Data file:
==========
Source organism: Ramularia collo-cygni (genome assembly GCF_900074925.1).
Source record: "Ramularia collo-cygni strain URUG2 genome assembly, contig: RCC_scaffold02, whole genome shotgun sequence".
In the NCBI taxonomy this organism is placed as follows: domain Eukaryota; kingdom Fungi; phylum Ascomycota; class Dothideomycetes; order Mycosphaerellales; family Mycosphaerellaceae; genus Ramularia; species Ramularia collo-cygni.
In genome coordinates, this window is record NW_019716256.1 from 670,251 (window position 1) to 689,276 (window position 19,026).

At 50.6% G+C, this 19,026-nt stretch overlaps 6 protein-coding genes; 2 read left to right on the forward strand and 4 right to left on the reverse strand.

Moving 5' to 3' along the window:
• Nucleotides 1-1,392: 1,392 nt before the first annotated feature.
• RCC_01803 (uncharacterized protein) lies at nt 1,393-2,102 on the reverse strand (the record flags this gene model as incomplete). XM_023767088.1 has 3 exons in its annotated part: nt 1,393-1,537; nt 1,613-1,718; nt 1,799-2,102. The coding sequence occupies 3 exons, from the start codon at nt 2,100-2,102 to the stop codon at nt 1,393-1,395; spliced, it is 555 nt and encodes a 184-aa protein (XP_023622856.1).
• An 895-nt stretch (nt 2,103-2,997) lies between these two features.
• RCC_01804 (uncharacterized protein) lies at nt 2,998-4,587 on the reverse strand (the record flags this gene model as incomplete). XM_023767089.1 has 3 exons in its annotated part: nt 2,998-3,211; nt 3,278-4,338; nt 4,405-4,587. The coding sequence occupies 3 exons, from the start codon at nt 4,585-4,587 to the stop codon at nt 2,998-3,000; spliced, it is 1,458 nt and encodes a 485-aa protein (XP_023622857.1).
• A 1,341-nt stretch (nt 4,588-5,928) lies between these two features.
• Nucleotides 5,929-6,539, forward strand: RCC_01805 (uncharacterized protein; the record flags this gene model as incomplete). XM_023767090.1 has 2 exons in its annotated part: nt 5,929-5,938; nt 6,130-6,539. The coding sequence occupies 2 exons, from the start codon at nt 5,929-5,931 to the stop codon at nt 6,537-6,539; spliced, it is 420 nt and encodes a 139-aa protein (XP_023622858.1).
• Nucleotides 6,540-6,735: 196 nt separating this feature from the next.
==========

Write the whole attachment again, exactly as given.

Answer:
Source organism: Ramularia collo-cygni (genome assembly GCF_900074925.1).
Source record: "Ramularia collo-cygni strain URUG2 genome assembly, contig: RCC_scaffold02, whole genome shotgun sequence".
In the NCBI taxonomy this organism is placed as follows: domain Eukaryota; kingdom Fungi; phylum Ascomycota; class Dothideomycetes; order Mycosphaerellales; family Mycosphaerellaceae; genus Ramularia; species Ramularia collo-cygni.
In genome coordinates, this window is record NW_019716256.1 from 670,251 (window position 1) to 689,276 (window position 19,026).

At 50.6% G+C, this 19,026-nt stretch overlaps 6 protein-coding genes; 2 read left to right on the forward strand and 4 right to left on the reverse strand.

Moving 5' to 3' along the window:
• Nucleotides 1-1,392: 1,392 nt before the first annotated feature.
• RCC_01803 (uncharacterized protein) lies at nt 1,393-2,102 on the reverse strand (the record flags this gene model as incomplete). XM_023767088.1 has 3 exons in its annotated part: nt 1,393-1,537; nt 1,613-1,718; nt 1,799-2,102. The coding sequence occupies 3 exons, from the start codon at nt 2,100-2,102 to the stop codon at nt 1,393-1,395; spliced, it is 555 nt and encodes a 184-aa protein (XP_023622856.1).
• An 895-nt stretch (nt 2,103-2,997) lies between these two features.
• RCC_01804 (uncharacterized protein) lies at nt 2,998-4,587 on the reverse strand (the record flags this gene model as incomplete). XM_023767089.1 has 3 exons in its annotated part: nt 2,998-3,211; nt 3,278-4,338; nt 4,405-4,587. The coding sequence occupies 3 exons, from the start codon at nt 4,585-4,587 to the stop codon at nt 2,998-3,000; spliced, it is 1,458 nt and encodes a 485-aa protein (XP_023622857.1).
• A 1,341-nt stretch (nt 4,588-5,928) lies between these two features.
• Nucleotides 5,929-6,539, forward strand: RCC_01805 (uncharacterized protein; the record flags this gene model as incomplete). XM_023767090.1 has 2 exons in its annotated part: nt 5,929-5,938; nt 6,130-6,539. The coding sequence occupies 2 exons, from the start codon at nt 5,929-5,931 to the stop codon at nt 6,537-6,539; spliced, it is 420 nt and encodes a 139-aa protein (XP_023622858.1).
• Nucleotides 6,540-6,735: 196 nt separating this feature from the next.